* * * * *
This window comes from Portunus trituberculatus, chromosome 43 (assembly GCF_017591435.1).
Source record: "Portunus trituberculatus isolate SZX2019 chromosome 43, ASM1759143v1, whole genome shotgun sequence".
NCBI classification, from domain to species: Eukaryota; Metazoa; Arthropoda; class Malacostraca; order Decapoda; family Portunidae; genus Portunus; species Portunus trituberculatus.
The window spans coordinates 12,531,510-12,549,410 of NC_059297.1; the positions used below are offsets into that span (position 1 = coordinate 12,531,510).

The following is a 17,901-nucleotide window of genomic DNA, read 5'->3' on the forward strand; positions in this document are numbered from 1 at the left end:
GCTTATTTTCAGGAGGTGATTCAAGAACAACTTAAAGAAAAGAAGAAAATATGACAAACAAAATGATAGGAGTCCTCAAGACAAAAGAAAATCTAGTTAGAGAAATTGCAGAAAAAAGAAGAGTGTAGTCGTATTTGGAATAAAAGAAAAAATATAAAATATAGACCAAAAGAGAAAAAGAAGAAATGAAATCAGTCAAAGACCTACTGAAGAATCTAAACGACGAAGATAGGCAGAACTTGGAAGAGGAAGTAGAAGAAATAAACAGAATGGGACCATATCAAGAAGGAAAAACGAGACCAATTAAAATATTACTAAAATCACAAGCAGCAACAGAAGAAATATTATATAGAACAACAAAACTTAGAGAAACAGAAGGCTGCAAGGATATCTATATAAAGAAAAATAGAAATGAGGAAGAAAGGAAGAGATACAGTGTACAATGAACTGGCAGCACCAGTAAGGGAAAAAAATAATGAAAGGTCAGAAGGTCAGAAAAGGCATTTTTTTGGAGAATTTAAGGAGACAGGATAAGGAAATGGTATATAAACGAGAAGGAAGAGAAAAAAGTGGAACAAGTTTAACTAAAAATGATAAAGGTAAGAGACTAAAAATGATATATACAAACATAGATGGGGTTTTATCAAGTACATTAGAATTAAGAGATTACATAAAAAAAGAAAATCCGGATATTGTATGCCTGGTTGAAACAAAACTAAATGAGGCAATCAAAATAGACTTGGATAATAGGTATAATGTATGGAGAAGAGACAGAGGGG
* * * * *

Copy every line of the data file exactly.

This window comes from Portunus trituberculatus, chromosome 43 (assembly GCF_017591435.1).
Source record: "Portunus trituberculatus isolate SZX2019 chromosome 43, ASM1759143v1, whole genome shotgun sequence".
NCBI classification, from domain to species: Eukaryota; Metazoa; Arthropoda; class Malacostraca; order Decapoda; family Portunidae; genus Portunus; species Portunus trituberculatus.
The window spans coordinates 12,531,510-12,549,410 of NC_059297.1; the positions used below are offsets into that span (position 1 = coordinate 12,531,510).

The following is a 17,901-nucleotide window of genomic DNA, read 5'->3' on the forward strand; positions in this document are numbered from 1 at the left end:
GCTTATTTTCAGGAGGTGATTCAAGAACAACTTAAAGAAAAGAAGAAAATATGACAAACAAAATGATAGGAGTCCTCAAGACAAAAGAAAATCTAGTTAGAGAAATTGCAGAAAAAAGAAGAGTGTAGTCGTATTTGGAATAAAAGAAAAAATATAAAATATAGACCAAAAGAGAAAAAGAAGAAATGAAATCAGTCAAAGACCTACTGAAGAATCTAAACGACGAAGATAGGCAGAACTTGGAAGAGGAAGTAGAAGAAATAAACAGAATGGGACCATATCAAGAAGGAAAAACGAGACCAATTAAAATATTACTAAAATCACAAGCAGCAACAGAAGAAATATTATATAGAACAACAAAACTTAGAGAAACAGAAGGCTGCAAGGATATCTATATAAAGAAAAATAGAAATGAGGAAGAAAGGAAGAGATACAGTGTACAATGAACTGGCAGCACCAGTAAGGGAAAAAAATAATGAAAGGTCAGAAGGTCAGAAAAGGCATTTTTTTGGAGAATTTAAGGAGACAGGATAAGGAAATGGTATATAAACGAGAAGGAAGAGAAAAAAGTGGAACAAGTTTAACTAAAAATGATAAAGGTAAGAGACTAAAAATGATATATACAAACATAGATGGGGTTTTATCAAGTACATTAGAATTAAGAGATTACATAAAAAAAGAAAATCCGGATATTGTATGCCTGGTTGAAACAAAACTAAATGAGGCAATCAAAATAGACTTGGATAATAGGTATAATGTATGGAGAAGAGACAGAGGGG